A Report on Non-Ionizing Radiation

EMF Project: Microwave News Article Archive (2004 - )

July 8, 2014

Today’s New York Times revisits the EMF controversy, with reporter Kenneth Chang looking back at a Science Times story about power-line EMFs and cancer that ran in July 1989.

Both now and then the Times quoted David Carpenter. Here...

May 21, 2014

Judith Richter of the University of Zurich’s Center for Ethics, asks: “Why do member states find it acceptable that an international public agency can be funded by corporate donors?” See also her related commentary in Social Medicine.

February 18, 2014

The advice came from Mike Repacholi, who said, “otherwise mischief mongers will create a scare about unfounded myths.”

November 26, 2013

EirGrid, the Irish state-owned power line company, is planning to build three new 400 kV lines and to upgrade 2,000 km of existing power lines at a cost of €3.2 billion to help provide reliable service in the years to come. But there's nothing new about its approach to addressing the public's concerns about EMFs.

Take a look at this new 35-minute “Prime Time” video from RTÉ, a local TV station. It illustrates, once again, the double talk endemic to...

April 12, 2012

Mike Repacholi, the former head of the World Health Organization's EMF project, is blaming his former boss, Gro Harlem Brundtland, for contributing "massively" to people's fears of RF radiation from mobile phones.

While Brundtland was director-general of the WHO (1998 – 2003), she revealed that she was EHS or electromagnetic hypersensitivity (EHS) (see...

October 25, 2011

Last year, sensing that the upcoming IARC assessment might undercut his legacy at both the WHO and ICNIRP, Mike Repacholi assembled a team to prepare its own assessment of the possible tumor risks from RF radiation: That review has just been released by the journal...

June 24, 2011

The WHO EMF project in Geneva has updated its fact sheet on mobile phones (#193) in light of the IARC decision. WHO continues to maintain, as it did last year following the release of the...

May 27, 2011

The Parliamentary Assembly of the Council of Europe today called on European governments to "take all reasonable measures" to reduce exposure to EMFs, especially for RF from mobile phones and particularly for children "who seem to be most at risk from head tumors." The adopted...

December 18, 2009

Pity those who are trying to follow the cell phone–brain tumor story. Their sense of the cancer risk is most likely a reflection of the last thing they read or saw on TV —It all depends on whose sound bite they happen to catch.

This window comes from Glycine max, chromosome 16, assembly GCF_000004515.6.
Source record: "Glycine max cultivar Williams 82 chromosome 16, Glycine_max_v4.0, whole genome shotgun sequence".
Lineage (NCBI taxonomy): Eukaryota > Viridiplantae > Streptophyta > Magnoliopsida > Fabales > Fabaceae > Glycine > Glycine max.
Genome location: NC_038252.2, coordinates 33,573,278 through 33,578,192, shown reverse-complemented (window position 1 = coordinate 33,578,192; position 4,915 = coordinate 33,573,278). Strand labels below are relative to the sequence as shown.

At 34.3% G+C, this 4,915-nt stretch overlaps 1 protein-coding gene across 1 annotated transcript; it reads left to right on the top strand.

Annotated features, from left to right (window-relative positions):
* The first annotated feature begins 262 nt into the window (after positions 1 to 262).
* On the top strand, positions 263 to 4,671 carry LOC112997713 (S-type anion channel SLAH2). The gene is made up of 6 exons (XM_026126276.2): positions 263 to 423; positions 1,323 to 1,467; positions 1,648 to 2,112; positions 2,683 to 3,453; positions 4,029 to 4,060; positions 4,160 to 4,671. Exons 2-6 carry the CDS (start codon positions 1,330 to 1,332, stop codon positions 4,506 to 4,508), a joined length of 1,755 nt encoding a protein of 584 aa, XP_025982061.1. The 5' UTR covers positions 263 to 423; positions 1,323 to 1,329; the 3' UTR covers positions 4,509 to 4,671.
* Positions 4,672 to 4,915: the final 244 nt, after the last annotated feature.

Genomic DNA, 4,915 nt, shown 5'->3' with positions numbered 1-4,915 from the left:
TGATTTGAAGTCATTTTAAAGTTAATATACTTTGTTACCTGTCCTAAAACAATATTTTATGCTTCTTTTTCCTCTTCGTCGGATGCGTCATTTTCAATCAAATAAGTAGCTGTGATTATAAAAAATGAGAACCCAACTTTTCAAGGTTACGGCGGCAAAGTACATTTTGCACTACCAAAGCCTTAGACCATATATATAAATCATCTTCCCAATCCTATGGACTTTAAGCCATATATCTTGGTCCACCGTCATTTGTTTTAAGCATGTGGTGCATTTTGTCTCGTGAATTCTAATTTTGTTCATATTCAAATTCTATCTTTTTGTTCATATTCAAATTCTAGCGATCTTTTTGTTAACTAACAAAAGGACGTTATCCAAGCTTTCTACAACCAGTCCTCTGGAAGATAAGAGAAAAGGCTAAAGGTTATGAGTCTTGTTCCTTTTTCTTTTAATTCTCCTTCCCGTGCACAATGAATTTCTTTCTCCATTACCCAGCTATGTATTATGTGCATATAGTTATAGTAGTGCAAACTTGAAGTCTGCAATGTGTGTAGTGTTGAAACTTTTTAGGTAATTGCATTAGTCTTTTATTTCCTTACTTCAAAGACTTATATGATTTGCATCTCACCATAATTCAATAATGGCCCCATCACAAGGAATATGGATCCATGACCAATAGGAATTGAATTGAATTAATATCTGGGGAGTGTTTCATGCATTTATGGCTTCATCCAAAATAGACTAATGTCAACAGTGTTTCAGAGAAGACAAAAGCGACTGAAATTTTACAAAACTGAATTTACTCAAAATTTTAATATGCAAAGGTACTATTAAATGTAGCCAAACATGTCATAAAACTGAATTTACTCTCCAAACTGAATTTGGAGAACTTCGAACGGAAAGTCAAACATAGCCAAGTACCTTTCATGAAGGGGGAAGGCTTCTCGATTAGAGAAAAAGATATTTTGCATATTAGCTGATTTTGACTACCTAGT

Take, for example, a paper published earlier this month in the Journal of the National Cancer Institute (JNCI) by a team of Scandinavian epidemiologists, under a rather bland title — "Time Trends in Brain Tumor Incidence Rates in Denmark, Finland, Norway and Sweden, 1974–2003." But its message is anything but: Because there has been no increase in brain tumors between 1998 and 2003, a period when the use of cell phones "increased sharply," cell phones are cancer safe.

November 23, 2009

A decade after some of the world's leading epidemiologists agreed that exposure to power line EMFs could lead to childhood leukemia, the denial continues. Some people still believe that the studies that link EMFs to cancer are nothing more than junk science. Even those who should know better refuse to acknowledge the risks. The World Health Organization (WHO) says the association is so weak that it can be pretty much ignored, and the leading radiation protection group, ICNIRP, has refused to endorse precaution. Here in the U.S., the Environmental Protection Agency (EPA) scarcely acknowledges that EMFs are even a health issue.

June 11, 2009

At a time when there are calls for tightening EMF power-frequency exposure standards to address cancer risks, Australia is moving in the opposite direction. In mid-May, a committee working under ARPANSA, the national radiation protection agency, distributed a draft proposal that would triple the permissible exposure levels for the general public. If these rules are adopted, children could be exposed to up 3,000 mG, 24/7 —that’s one thousand times higher than the 3 mG threshold for childhood leukemia indicated by epidemiological studies, and three times higher than the ICNIRP recommended limit of 1,000 mG.